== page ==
I would also suggest resisting the urge that many new units and new reenactors tend to trod is diving into the decoration binge of preponderance of brass decorations, hat cords, badges, John Wayne neon red bibbed battle shirts and the like... that many wade into... Also try to keep the displayed rank structure in line with historical provenance of what a typical battery would have. Too many times we see units that half are NCO's and the other half officers.... It just looks silly when a group has 5-6 of the 7 cannoneers wearing chevrons... including 1st Sgt, Sgt Maj and the like, up on the gun... Good luck on your endeavor...
 

Frederick14Va

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Our unit name is the 20th NY Independent Battery, Light Artillery
Our unit mustered in from Sept.-Dec of 1862 and was mustered out on July 31, 1865. Our unit only ever saw light action during the New York City Draft riots where we helped quell the riots. We were garrisoned in Fort Schuyler for the duration of the war. We as a unit use the C&C Sultery NY Militia Artillery shell jackets with V piping on the sleeves and piping down the front http://www.ccsutlery.com/store/us-shell-jacket-new-york-militia-artillery.html?__utma=224036233.2072454544.1504987884.1505011347.1505788633.4&__utmb=224036233&__utmc=224036233&__utmz=224036233.1505788633.4.3.utmccn=(referral)|utmcsr=google.com|utmcct=/|utmcmd=referral&__utmv=-
We literally reenact our unit where we were stationed during the war because our unit is comprised of faculty and students from the NYS Maritime Academy (SUNY Maritime). Also we since a lot of major events, like Gettysburg, want authentic units present we don't usually attend those, but still go to other events where they're more relaxed about what units can come and reenact there. I'm the unofficial/official club historian and I've searched all over google from broad searches to narrow searches and can't really find too much information about what a unit like ours would look like.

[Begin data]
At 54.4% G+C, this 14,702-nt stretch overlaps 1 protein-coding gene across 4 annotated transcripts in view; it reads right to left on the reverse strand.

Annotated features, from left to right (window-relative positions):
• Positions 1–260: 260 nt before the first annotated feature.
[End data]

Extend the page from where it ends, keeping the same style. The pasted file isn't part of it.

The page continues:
My apology... was still typing when you responded above and answered some of the questions I presented...

If your range of participation is limited to the general area and environs as mentioned the NY State Jackets would serve its purpose, sack coats would too. Troops garrisoned in state generally would be much more uniform and tidy than those out on active campaign....

Do you have an artillery gun to use?... or just portraying garrisoned troops ?